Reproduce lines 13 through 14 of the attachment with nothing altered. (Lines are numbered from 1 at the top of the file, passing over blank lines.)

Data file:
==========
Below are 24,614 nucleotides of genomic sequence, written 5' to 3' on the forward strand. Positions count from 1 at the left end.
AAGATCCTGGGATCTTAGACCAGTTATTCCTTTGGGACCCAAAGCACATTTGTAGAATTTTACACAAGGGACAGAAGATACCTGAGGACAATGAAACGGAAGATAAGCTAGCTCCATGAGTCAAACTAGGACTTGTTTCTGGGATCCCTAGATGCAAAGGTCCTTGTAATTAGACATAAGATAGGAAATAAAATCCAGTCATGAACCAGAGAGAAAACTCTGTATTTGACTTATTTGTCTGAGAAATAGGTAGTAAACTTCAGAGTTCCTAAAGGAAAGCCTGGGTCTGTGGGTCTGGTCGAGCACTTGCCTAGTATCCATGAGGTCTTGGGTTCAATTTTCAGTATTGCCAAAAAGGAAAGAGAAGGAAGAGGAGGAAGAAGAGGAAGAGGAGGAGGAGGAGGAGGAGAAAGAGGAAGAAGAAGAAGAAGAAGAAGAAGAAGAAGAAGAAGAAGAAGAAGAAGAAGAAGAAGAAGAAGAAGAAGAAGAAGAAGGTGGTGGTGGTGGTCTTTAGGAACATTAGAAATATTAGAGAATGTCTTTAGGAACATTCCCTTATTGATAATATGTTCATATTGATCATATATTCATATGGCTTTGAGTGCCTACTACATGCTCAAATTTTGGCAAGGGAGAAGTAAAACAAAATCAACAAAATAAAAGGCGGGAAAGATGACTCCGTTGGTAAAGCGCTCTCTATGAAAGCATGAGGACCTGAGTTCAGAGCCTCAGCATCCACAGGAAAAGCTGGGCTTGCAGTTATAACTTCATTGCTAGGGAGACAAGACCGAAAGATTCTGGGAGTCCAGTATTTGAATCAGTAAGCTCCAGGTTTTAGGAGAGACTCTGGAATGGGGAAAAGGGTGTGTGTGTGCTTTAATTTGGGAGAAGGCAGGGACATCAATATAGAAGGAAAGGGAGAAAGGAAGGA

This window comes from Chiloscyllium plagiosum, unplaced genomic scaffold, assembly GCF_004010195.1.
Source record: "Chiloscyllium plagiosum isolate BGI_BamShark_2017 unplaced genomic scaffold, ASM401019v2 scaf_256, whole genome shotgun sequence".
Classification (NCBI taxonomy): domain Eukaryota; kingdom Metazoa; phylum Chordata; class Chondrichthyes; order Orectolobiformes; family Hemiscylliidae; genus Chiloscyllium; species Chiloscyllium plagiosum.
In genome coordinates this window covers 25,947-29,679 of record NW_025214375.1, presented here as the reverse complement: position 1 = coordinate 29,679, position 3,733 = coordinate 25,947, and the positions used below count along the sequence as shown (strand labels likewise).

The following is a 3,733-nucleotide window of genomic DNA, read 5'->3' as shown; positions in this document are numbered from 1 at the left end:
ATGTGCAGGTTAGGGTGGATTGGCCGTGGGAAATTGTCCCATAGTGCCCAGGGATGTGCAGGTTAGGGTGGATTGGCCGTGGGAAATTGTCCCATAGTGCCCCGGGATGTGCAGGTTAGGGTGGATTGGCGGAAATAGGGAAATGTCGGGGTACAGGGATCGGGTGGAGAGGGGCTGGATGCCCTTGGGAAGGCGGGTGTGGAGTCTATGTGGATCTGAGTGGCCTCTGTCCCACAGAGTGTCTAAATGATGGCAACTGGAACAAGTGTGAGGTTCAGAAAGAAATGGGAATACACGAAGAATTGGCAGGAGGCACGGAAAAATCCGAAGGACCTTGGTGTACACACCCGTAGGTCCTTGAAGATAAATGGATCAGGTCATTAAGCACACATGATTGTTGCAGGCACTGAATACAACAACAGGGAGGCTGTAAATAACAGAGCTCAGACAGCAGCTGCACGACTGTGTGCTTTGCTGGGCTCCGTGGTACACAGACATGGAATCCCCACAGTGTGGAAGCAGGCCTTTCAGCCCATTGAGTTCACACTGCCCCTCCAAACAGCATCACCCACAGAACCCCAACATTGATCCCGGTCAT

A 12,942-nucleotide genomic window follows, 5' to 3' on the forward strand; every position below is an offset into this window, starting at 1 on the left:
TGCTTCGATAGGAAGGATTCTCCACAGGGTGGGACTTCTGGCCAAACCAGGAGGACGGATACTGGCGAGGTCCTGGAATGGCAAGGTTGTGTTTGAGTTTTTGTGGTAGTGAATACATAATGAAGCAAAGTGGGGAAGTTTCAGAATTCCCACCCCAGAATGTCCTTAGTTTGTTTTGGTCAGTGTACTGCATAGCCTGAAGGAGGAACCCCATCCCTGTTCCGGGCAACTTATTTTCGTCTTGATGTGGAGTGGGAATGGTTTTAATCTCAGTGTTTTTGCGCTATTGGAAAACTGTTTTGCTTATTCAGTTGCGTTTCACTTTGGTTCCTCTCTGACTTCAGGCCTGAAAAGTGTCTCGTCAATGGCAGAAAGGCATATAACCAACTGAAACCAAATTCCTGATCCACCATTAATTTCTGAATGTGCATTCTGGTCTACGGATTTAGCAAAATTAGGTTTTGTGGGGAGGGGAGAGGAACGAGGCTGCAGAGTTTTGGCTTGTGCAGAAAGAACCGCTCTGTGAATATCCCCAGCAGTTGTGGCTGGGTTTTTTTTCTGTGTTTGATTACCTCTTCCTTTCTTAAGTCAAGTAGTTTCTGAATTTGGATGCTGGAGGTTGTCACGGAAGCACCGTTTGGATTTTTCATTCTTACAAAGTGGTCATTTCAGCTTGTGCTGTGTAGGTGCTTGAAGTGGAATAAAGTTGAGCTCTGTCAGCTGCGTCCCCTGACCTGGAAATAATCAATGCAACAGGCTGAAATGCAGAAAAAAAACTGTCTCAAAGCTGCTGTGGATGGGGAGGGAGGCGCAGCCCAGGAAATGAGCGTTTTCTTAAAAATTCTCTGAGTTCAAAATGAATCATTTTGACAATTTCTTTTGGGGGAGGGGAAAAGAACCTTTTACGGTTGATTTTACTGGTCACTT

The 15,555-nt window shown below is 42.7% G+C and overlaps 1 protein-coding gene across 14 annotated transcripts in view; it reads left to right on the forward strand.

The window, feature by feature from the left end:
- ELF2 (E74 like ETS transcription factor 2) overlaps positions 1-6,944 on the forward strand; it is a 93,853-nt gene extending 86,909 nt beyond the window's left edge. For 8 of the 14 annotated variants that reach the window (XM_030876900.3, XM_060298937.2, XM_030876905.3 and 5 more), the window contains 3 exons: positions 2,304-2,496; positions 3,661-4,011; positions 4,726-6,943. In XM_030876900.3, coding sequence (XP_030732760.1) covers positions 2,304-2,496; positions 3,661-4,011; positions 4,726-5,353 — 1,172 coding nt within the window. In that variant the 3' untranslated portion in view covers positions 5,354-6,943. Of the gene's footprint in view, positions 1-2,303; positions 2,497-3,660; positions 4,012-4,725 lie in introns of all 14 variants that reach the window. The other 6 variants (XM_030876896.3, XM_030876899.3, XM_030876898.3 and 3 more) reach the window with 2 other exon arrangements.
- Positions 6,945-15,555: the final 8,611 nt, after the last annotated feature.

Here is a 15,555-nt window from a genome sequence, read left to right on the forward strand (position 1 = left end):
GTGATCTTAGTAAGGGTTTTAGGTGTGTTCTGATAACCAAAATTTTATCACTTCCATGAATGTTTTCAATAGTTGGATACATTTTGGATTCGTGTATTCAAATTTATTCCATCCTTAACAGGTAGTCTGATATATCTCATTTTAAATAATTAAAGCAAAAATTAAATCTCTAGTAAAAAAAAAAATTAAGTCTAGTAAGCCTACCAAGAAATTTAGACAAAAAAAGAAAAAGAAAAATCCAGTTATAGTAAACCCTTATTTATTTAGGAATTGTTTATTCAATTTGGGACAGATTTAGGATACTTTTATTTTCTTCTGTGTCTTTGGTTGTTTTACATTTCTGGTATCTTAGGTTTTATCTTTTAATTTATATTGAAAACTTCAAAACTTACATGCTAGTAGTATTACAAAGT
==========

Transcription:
- ELF2 (E74 like ETS transcription factor 2) overlaps positions 1-6,944 on the forward strand; it is a 93,853-nt gene extending 86,909 nt beyond the window's left edge. For 8 of the 14 annotated variants that reach the window (XM_030876900.3, XM_060298937.2, XM_030876905.3 and 5 more), the window contains 3 exons: positions 2,304-2,496; positions 3,661-4,011; positions 4,726-6,943. In XM_030876900.3, coding sequence (XP_030732760.1) covers positions 2,304-2,496; positions 3,661-4,011; positions 4,726-5,353 — 1,172 coding nt within the window. In that variant the 3' untranslated portion in view covers positions 5,354-6,943. Of the gene's footprint in view, positions 1-2,303; positions 2,497-3,660; positions 4,012-4,725 lie in introns of all 14 variants that reach the window. The other 6 variants (XM_030876896.3, XM_030876899.3, XM_030876898.3 and 3 more) reach the window with 2 other exon arrangements.
- Positions 6,945-15,555: the final 8,611 nt, after the last annotated feature.